I was in California the Trudeaumania election campaign of 1968; my family an I listened to some of the returns on NPR. I'm not sure how many elections since have been so covered.

My sojourn in San Francisco was cut short because of the change in policy that Trudeau, as new Prime Minister, initiated. My father, who worked for the Canadian Government in a non-consular capacity, had his whole function--attracting skilled Americans, and Central Americans, and South Americans to Canada--terminated.

Part of Lord Brawl's history, shows the policy that Trudeau altered, or created. And that is probably his greatest legacy.

From his days in Quebec as a contributor to the fifties' periodical, Cite Libre, in opposition to the then premier, Maurice Duplessis, to his time as professor of law, before being called to Ottawa by Lester B. Pearson, through his transformation of the Government, Pierre Trudeau was always an intellectual.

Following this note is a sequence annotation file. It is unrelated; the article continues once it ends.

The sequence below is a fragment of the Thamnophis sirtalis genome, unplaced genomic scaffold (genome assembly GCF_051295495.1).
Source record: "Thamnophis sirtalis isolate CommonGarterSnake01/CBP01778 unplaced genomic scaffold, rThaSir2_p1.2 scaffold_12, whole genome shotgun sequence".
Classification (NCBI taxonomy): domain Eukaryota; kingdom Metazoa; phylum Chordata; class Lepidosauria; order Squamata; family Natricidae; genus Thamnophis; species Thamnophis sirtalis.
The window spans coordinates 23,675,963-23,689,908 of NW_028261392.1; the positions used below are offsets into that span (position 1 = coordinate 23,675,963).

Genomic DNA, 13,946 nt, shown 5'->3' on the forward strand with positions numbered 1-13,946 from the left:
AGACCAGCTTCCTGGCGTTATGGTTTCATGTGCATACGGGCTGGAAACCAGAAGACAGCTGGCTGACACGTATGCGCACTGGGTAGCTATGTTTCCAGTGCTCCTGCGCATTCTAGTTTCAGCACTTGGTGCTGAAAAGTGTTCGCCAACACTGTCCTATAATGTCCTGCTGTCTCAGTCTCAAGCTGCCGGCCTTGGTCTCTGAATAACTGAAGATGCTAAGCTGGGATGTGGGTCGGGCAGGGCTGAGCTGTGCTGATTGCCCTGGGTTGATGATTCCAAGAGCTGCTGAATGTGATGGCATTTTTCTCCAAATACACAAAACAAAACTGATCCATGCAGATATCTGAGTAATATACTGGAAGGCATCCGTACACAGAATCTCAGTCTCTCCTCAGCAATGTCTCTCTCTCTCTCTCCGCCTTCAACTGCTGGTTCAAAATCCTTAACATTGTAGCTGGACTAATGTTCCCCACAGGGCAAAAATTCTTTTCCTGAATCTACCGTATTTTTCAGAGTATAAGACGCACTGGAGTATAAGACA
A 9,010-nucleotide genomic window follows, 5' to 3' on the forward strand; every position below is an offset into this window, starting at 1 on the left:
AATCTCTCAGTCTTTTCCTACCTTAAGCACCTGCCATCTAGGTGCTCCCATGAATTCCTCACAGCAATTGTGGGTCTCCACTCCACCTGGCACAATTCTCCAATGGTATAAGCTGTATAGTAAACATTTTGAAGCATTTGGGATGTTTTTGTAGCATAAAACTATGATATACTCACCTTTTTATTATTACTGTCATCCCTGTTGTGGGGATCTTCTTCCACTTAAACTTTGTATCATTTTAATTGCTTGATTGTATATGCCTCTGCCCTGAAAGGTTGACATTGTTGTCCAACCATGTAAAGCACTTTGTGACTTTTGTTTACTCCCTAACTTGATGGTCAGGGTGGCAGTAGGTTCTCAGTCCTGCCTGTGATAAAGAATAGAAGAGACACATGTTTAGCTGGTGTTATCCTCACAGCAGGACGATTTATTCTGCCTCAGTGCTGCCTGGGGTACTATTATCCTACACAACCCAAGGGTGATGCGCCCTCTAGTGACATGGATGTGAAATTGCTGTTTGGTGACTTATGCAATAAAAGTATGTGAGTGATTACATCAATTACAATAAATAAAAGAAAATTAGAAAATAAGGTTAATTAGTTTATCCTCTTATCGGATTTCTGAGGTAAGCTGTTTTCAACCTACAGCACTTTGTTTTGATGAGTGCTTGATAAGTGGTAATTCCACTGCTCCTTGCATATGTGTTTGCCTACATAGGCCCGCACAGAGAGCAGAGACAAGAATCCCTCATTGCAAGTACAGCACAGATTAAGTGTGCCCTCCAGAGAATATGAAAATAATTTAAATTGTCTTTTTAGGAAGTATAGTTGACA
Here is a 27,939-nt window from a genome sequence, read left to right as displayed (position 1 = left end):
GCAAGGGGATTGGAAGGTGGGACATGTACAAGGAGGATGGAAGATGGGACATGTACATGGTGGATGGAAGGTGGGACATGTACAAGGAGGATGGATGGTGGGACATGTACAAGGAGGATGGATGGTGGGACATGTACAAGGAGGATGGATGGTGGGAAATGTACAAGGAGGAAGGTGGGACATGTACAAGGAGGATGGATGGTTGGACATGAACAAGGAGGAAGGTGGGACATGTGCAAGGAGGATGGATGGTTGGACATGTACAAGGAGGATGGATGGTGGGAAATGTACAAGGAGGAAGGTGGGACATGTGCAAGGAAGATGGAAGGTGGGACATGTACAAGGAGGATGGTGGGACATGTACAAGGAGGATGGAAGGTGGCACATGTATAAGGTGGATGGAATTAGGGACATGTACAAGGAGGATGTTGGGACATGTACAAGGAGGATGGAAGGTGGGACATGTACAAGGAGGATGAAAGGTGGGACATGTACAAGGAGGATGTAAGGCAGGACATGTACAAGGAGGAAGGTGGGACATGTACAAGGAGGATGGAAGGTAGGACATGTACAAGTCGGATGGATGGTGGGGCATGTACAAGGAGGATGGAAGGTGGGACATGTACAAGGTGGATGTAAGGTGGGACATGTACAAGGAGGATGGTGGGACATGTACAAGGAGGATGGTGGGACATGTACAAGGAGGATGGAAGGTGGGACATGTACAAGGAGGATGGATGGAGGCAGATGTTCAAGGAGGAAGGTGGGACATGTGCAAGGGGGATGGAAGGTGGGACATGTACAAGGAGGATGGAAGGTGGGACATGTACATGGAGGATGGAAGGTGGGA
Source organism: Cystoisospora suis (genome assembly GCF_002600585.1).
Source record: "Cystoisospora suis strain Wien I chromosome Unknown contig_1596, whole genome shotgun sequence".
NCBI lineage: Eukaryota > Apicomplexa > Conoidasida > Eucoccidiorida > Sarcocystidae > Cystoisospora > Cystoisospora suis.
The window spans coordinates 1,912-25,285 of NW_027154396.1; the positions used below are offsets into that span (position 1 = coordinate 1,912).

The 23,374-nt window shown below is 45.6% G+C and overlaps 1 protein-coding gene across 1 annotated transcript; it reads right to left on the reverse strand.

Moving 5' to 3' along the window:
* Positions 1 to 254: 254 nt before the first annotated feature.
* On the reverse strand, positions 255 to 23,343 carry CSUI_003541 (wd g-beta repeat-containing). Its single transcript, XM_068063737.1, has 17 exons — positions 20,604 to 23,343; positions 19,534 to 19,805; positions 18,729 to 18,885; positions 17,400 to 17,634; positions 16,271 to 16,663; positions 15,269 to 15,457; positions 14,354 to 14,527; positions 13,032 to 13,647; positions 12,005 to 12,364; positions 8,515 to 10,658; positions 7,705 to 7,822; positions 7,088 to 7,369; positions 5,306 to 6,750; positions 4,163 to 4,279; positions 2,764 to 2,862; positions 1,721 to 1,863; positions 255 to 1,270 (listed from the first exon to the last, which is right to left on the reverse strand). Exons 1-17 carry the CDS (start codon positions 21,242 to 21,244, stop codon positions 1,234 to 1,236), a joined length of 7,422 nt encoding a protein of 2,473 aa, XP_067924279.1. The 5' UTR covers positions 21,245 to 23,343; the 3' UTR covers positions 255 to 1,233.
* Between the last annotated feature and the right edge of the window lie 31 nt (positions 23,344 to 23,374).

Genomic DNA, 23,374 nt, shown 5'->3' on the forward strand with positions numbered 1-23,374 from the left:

A stylish intellectual, to be sure, whether fop turning a pirouette behind the Queen, or as gunslinger during election campaigns, or saying "Just watch me!" before declaring martial law, and invoking the War Measures Act during the FLQ crisis--he was always brilliant.

Some still hate him, some even loved him--though the personal man was never on display. His apparant affaires with Barbra Streisand, and others were only hinted at in the press, both popular and serious. And his life after his wife Margaret left him, was very private.

But for good or ill--probably good and ill, it was the mind of Pierre Eliot Trudeau that has shaped modern Canada.

We should be lucky to have such intellect in government today.